The Dietitian

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Every year, my company pays for me to have a full physical done. It’s a nice perk, actually, except that every year they tell me in some way or form that I am morbidly obese.

Some years, it’s my BMI. Other years, it’s my Body Fat %. One year, my LDL cholesterol was just 1 point too high. I’m young and healthy, right in the center of where I’m supposed to be on the Height/Weight chart, so I tend to mostly ignore the comments about my supposed obesity.

This year, my Body Fat % was measured at 26.0% by the pinch test, so they brought in an on-site dietitian to talk with me. Insert April Ludgate saying, “I hate talking. To people. About things.” 

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The dietitian and I went over my typical meals and snacks throughout the week. I think I eat pretty healthy, especially considering how I ate my first year out of college.

Cookie SliceBack when I started at this company (and all the bitterness began), I used to comfort myself with an entire Slice from Great American Cookie Company. Every day.

Once I realized that was a terrible life choice, I transitioned to a season where only after a particularly hard day at work would I come home and bake a batch of chocolate chip cookies to eat in its entirety. By myself.

From there, I moved to just eating a dark chocolate bar (the whole bar). Now – eight years later – I allow myself a handful of almonds and blueberries while I watch an episode of Parks & Rec to help me unwind.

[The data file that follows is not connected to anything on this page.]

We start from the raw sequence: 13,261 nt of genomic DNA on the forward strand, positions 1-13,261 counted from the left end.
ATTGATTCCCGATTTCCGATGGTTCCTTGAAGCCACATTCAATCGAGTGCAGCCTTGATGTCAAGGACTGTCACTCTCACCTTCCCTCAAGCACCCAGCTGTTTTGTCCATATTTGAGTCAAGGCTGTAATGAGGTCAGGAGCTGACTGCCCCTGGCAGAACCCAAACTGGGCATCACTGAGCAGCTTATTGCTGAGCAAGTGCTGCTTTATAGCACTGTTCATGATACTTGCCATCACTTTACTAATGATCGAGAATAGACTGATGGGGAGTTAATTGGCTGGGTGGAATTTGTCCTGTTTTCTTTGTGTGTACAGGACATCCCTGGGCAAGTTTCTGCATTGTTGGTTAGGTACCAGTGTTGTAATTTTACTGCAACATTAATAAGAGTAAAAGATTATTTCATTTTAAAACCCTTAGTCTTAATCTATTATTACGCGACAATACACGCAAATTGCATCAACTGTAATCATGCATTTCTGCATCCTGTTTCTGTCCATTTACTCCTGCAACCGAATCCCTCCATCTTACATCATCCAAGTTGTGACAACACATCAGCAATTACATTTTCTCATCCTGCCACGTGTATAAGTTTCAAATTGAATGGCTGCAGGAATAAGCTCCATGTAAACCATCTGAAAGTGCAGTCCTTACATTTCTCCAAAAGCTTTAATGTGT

I made all of these decisions over the past few years without a dietitian, and I feel pretty good about my food choices. But last week when I told the dietitian that I eat almonds for a snack, she said, “You need to stop eating so many nuts. They are high in fat.”

Almonds.png“Yeah, but I’m eating almonds, not peanuts. And it’s good fat.”

“How do you feel about celery?”

“I feel like I don’t hate myself.”

We moved on from snacks to my lunch choices, and when she found out that I eat salads for lunch – which I think should have constituted at least a tiny smile and “good job” – her first question was, “How much dressing do you put on?” I go to Salata and ask them to half the dressing, I told her, proud of myself.

But there was no praise to be had. Did this woman know my boss? Were they related? “You should really ask for the dressing on the side,” she chided me.

Internally rolling my eyes, we moved on to protein shakes. “How much fruit do you put in?” I was cautioned to only use vegetables, not fruit, because fruit is “high in sugar.” I also use almond milk, and she shook her head. Another error on my part evidently. “Almond milk doesn’t have the same protein count as regular milk. You need to be drinking soy instead.” But aren’t there hormone concerns with drinking soy?

For breakfast, I eat one hardboiled egg. Surely she can’t say anything negative about that. Oh, but she could. “You should add some fruit to your breakfast.”

“But I thought fruit was high in sugar.” Hadn’t she just told me that?